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Thread: Small Talk - Can't Do It, Hate It

  1. #11
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    On the other hand... how do you become a good listener? Any great books or ideas to suggest?

  2. #12
    Senior Member ctg492's Avatar
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    I have a bad bad habit of seeing anyone while I am out walking and striking a conversation about nothing, birds, trees, weather, their gardens. SO I guess that consitutes small talk. Yet a deep conversation, prying questions about life/views/family/politics and such I want nothing to do with and go quiet when those are brought up.

  3. #13
    Senior Member KayLR's Avatar
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    Quote Originally Posted by creaker View Post
    I do find people who like to talk but not to listen tiring. Since I usually don't have as much to say, I actually like it when someone wants to pick up the slack. But when I do have something to say, I don't like it when you just see in the person's face the only thing they are thinking about when you are talking is what they are going to say next.
    I was just talking to someone about this today: I just came back from a week's vacation, but hate it when people ask me "how was your vacation/what did you do/blah blah blah?" First, I am private, hate small talk and it's none of their business. Second, it's none of their business. So.....I just kind of wait and don't answer, and most of these folks simply carry on the conversation as if I had answered, telling me how sucky it was for me to be gone, how they couldn't do this or that without me, etc. Then the subject is changed, I'm back in my comfort zone and it's as if I'd never left.
    My therapist told me the way to achieve true inner peace is to finish what I start. So far today, I have finished two bags of M&Ms and a chocolate cake. I feel better already!

  4. #14
    Low Tech grunt iris lily's Avatar
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    Small talk is boring unless I am talking about something that interests me. Back some years ago I would talk to anyone in my neighborhood because there was always scads of things to talk about. Complete strangers, and I could chat them up. But now, I'm not as involved as I once was in neighborhood affairs and I don't care as much about stuff as I once did so I don't have curiosity about who is doing what, where, when, and why.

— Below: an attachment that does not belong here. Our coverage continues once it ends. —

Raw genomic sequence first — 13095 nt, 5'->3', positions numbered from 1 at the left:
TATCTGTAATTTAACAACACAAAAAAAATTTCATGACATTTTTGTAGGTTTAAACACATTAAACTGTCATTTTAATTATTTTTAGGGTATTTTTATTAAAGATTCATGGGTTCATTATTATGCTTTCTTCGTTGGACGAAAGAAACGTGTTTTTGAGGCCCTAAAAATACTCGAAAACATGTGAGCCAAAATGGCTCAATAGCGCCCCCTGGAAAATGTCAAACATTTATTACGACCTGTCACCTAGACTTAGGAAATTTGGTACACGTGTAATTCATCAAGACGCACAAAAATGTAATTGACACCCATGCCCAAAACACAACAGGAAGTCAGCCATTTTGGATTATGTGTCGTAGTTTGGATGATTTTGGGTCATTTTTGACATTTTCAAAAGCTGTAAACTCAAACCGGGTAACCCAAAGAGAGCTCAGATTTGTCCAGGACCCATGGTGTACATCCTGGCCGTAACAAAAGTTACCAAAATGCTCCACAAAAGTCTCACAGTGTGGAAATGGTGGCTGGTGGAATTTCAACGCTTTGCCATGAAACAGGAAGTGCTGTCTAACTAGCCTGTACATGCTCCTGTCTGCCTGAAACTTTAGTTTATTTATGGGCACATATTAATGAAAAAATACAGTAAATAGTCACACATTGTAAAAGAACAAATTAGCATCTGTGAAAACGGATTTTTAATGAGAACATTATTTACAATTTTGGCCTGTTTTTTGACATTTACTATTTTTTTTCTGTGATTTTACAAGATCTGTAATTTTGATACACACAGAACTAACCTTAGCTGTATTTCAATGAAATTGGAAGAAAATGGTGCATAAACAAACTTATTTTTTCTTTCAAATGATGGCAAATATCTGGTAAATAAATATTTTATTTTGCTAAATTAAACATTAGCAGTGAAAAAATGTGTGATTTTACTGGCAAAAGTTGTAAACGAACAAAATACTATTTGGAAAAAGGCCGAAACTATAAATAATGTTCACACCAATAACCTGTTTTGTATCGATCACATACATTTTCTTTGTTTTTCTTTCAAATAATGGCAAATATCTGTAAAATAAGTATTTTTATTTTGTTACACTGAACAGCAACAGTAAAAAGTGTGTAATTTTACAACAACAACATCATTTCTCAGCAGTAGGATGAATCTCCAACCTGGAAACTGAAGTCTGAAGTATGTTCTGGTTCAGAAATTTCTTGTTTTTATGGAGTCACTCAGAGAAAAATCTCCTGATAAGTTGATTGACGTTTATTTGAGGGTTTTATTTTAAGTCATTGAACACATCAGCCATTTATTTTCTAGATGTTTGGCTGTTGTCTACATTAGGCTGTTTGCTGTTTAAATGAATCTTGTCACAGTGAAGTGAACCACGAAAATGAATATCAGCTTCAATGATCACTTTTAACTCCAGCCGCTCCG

And, when I meet people at fundraisers, usually we can talk about the organization 'cause we both like it. Recently DH and I attended Circus Flora's fundraiser. I went up to one man who looked familiar and asked him "hmmm, how do I know you?" He talked about his volunteer efforts at the Botanical Gardens, and voila! That's where I had seen him! Later, I went up to another man who looked very familiar and I told him "I know you! I just have to figure out from where!" And I started down my list of places and hit it on the first: My neighborhood! ten years ago he lived in my neighborhood and he walked his dog a lot so I saw him often. So then we played the Who Do You Know and Which House Did You Live In? games and low and behold, he had sold his house to our close friends. Small world.

    But outside of this city I am pretty much a social dud. I personally believe that my neighborhood is the center of this city which is the center of the universe and I'm not very interested in you if you aren't from St. Louis. Unless perhaps you are Royalty or (even better!) have a good Royalty story to share! haha.

  5. #15
    Senior Member Rogar's Avatar
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    I dislike small talk and sometimes wish people would move on to important things like the weather To be truthful, I'm not sure where small talk ends and meaningful talk begins. I could talk about a fascinating book I read recently about bird migration that I'm sure would make many yawn in pure boredom. Many conversations seem to me to be monologues occurring simultaneously. I am an introvert and generally a person of few words, but really treasure a good dialogue.

  6. #16
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    I am pretty shy, but I have to do small talk for work quite a bit. It is not so bad if you go in with a few ideas in mind. Some that work for me are:

    1. Are you a native of ____? If yes, ask if it's changed much. (Of course it has, and they will happily tell you about it). If no, they will probably tell you how they happened to move there, or where they're from.
    2. Ask for advice. People love to be helpful. Not "life direction" advice, but things like "WHere's a good place to go for breakfast around here?" or "Where do you find the best (local specialty) around here?" It works better if you can be specific--"Can you recommend any good restaurants?" is too general for people to come up with a good answer on the fly.